September 2, 2010

Justify My Netflix: A Prophet

(Like many Netflix customers, I too can get quite lax with the timely watching and returning of my movies, which of course defeats the entire purpose of having a flat-rate rental plan in the first place. To combat that, I am now writing standardized mini-reviews of each and every movie I end up watching through Netflix, both instantly and on DVD. Don't forget, all previous 'Justify My Netflix' reviews can be found on CCLaP's main movie page.)

A Prophet

Today's movie: A Prophet, 2009 (Amazon | IMDB | Netflix | Wikipedia)

Why I added it to my queue: Because it was passionately recommended to me by CCLaP friend and genre author Lawrence Santoro, a French prison drama by veteran director Jacques Audiard that's been taking world cinema by storm in the last year, including a Best Foreign Language Film nomination at this year's Oscars, as well as winning the same award in Britain, garnering the Grand Prix at last year's Cannes Film Festival, and taking home the Best Picture prize at this year's Cesars (the French version of the Oscars).

The reality: Wow! Well, it's certainly easy to understand why people have been going so nuts for this movie, once you sit and watch it yourself, because it's an almost perfect combination of a whole series of different genres -- not just an inventive caper film, but also a serious character drama, a sobering look at prison conditions in southern Europe, and a nice primer for us clueless Americans on the various ethnic groups of the Mediterranean and the relationships they have with each other. The story hinges around the changing fate of Malik El Djebena, a 19-year-old petty criminal and lapsed Muslim from French North Africa, who while in prison becomes sort of the b-tch of the Corsican mafia (Corsica being an island in the Mediterranean whose relationship with France is similar to Sicily's relationship with Italy), even while being on friendly terms with several do-gooder Muslims; the plot itself, then, revolves around the evermore complex series of cons and crimes that he is coerced into performing on behalf of these various groups, even while setting up his own operations in secret as he keeps a wary eye on yet other ethnic gangs within the prison system (including the bloodthirsty Egyptians, the haughty mainland French, and more).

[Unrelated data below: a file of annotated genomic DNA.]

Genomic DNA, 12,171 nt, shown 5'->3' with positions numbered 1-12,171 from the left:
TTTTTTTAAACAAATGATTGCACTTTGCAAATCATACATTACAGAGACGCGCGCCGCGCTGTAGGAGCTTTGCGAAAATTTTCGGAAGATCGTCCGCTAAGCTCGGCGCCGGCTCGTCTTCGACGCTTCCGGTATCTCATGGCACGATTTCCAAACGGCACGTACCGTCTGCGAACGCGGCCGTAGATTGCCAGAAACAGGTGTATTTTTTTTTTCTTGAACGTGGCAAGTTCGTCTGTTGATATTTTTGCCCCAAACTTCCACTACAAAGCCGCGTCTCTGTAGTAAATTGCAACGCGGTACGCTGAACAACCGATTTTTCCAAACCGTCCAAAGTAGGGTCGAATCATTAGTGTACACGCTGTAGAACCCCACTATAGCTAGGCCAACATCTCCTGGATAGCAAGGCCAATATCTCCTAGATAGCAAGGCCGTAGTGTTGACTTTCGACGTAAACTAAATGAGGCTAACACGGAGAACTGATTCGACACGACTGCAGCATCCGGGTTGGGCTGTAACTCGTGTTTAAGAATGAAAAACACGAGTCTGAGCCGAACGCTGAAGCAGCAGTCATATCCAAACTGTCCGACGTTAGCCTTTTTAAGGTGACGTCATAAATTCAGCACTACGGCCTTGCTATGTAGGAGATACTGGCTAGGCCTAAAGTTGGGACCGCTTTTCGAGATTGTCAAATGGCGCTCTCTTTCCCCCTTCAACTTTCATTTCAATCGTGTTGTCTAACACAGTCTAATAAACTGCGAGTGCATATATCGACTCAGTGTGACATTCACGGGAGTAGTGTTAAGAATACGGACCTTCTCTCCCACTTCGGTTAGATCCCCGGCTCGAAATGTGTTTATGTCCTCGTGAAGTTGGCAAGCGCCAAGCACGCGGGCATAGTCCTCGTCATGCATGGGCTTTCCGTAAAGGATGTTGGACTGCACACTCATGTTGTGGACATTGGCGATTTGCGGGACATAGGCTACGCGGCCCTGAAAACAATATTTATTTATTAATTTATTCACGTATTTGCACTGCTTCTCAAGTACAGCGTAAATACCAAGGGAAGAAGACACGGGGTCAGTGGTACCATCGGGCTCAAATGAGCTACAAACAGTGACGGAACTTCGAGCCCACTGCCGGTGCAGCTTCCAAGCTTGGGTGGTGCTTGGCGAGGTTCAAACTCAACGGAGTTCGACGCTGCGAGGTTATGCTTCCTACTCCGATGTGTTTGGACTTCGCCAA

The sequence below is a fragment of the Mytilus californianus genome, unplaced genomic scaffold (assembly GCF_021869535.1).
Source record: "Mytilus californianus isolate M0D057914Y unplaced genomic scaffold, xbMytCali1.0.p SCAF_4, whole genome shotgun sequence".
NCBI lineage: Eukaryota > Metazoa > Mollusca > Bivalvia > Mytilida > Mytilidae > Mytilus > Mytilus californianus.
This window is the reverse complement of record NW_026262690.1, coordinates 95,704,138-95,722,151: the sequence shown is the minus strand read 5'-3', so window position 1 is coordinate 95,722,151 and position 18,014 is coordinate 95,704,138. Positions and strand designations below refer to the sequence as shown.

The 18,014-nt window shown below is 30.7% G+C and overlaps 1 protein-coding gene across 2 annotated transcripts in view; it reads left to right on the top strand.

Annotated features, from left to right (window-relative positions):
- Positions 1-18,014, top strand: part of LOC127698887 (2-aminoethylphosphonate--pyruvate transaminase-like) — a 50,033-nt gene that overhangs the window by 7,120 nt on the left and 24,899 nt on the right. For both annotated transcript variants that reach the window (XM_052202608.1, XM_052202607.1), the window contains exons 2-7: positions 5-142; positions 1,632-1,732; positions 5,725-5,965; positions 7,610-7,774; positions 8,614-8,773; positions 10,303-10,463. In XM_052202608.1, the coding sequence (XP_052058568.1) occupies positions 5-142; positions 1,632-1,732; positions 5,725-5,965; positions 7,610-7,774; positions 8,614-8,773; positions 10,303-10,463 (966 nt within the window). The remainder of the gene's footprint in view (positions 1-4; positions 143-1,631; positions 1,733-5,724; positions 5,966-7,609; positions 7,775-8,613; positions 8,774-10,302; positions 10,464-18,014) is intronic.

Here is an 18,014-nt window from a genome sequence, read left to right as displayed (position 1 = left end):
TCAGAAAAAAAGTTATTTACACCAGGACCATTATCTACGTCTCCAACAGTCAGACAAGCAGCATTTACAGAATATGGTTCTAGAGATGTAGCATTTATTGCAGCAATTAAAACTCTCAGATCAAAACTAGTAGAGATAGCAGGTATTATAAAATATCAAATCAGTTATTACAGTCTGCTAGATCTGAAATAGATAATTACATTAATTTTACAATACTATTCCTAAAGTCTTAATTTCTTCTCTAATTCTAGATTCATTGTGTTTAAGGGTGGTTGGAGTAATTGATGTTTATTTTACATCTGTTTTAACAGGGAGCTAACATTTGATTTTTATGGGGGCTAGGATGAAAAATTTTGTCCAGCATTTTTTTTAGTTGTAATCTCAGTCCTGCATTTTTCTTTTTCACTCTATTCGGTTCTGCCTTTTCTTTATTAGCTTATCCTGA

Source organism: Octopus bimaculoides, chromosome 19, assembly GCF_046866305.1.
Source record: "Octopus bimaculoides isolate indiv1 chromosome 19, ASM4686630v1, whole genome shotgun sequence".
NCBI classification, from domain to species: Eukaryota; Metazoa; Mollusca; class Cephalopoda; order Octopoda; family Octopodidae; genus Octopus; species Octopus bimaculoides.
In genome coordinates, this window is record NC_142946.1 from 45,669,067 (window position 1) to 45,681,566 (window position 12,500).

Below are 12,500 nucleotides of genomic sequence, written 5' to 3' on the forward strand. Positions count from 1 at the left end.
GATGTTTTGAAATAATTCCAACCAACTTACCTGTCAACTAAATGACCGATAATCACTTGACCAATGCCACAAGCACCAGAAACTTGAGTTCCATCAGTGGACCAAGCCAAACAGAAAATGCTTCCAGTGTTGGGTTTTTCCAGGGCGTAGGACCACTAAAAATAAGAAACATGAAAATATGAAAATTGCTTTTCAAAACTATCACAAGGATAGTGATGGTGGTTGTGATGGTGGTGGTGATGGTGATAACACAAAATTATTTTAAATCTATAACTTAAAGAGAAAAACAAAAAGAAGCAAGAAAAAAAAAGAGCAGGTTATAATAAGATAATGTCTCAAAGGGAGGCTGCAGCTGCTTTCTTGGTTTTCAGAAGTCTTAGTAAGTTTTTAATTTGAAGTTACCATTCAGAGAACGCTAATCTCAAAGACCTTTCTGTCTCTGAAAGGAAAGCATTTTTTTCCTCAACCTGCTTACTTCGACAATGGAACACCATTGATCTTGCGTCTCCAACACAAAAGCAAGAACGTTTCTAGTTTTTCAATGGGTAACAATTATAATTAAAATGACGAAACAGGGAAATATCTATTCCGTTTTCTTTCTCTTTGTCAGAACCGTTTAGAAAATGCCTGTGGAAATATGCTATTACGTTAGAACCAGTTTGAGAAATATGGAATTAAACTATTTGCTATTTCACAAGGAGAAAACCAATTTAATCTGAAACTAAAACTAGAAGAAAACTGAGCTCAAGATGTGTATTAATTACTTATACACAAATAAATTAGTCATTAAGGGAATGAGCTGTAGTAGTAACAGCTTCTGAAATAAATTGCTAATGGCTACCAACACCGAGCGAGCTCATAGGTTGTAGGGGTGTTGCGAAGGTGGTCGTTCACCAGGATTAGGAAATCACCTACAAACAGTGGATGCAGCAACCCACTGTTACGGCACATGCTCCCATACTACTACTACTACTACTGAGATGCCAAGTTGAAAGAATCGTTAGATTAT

I won't go into the details, since as a caper film this movie depends a lot on the element of surprise for its enjoyment; but like I said, one thing I will happily admit is how many other ways there are to be fascinated by this movie other than the convoluted plot, including the complex relationship Malik has with his fellow Muslims, as well as the simple look at the brutal conditions that exist in so many European prisons, even as they grant certain human-rights allowances that will make most Americans shake their heads in disbelief (such as these prisons' habits of allowing violent cons to have entire days of furlough outside the jail itself, on the condition that they dutifully report back to the prison at the end of the day, an element that plays heavily into the caper plot itself). The whole thing adds up to a riveting experience by the end, not least of which is because of what I said before, of it being on top of everything else a nice primer for Americans on the various complicated ways that the ethnic groups of the Mediterranean interact; and it comes highly recommended for those who don't mind subtitles in their movies.

Strangest piece of trivia: Tahar Rahim, who plays the main character, originally met Audiard when the two shared a car ride from a different film set.

Worth your time? Yes

Filed by Jason Pettus at 12:08 PM, September 2, 2010. Filed under: Movies | Reviews |